Prevention and Cure Efforts Both Substitute and Complement
AbstractSuppose one could expend effort to prevent probabilistic transition to an adverse state, and also effort to expedite probabilistic transition to a beneficial state. Bearing in mind that the efforts occur in different states, should these efforts substitute or complement? Two appealing arguments are in conflict. If cure effort is costly, then the incentive to prevent should be high in order to avoid future cure effort costs, i.e. efforts are gross substitutes in demand. If prevention effort is costly, then the incentive to cure should be low since recidivism is likely, i.e. efforts complement. In a lifetime present value model, we show that both arguments have merit. We also show that the prevalence of the adverse state can rise with a subsidy on cure effort costs.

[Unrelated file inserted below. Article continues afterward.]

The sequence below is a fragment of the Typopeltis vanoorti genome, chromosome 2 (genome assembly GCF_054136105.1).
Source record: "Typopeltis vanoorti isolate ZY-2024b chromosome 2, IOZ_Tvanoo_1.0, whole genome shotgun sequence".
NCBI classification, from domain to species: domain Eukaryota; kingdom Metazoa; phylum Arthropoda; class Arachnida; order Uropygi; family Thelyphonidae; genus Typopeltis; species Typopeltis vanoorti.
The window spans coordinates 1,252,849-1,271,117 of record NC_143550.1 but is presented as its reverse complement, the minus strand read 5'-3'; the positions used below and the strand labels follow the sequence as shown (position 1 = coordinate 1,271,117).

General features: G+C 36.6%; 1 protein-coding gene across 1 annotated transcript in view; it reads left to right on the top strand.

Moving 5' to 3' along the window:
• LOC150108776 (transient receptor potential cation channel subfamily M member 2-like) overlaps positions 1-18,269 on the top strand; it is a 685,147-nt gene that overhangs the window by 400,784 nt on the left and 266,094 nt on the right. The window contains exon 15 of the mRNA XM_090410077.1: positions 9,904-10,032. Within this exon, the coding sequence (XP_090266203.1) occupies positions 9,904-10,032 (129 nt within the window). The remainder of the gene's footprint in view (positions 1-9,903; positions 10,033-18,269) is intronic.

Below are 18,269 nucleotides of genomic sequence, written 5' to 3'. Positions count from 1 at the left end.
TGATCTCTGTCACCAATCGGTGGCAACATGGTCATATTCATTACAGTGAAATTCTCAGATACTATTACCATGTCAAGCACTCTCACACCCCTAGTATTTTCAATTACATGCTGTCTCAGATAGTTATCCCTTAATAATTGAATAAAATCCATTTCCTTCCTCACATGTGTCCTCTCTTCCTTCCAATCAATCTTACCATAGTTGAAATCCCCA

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Bibliographic InfoPaper provided by Iowa State University, Department of Economics in its series Staff General Research Papers with number 35014.
Date of creation: 29 Mar 2012
Date of revision:
Publication status: Published in Health Economics, April 2008, vol. 17, pp. 503-511
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Postal: Iowa State University, Dept. of Economics, 260 Heady Hall, Ames, IA 50011-1070
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Web page: http://www.econ.iastate.edu
More information through EDIRC
health care policy; lifetime present value; medical expenditures; poisson processes;
Other versions of this item:
- David A. Hennessy, 2008. "Prevention and cure efforts both substitute and complement," Health Economics, John Wiley & Sons, Ltd., vol. 17(4), pages 503-511.
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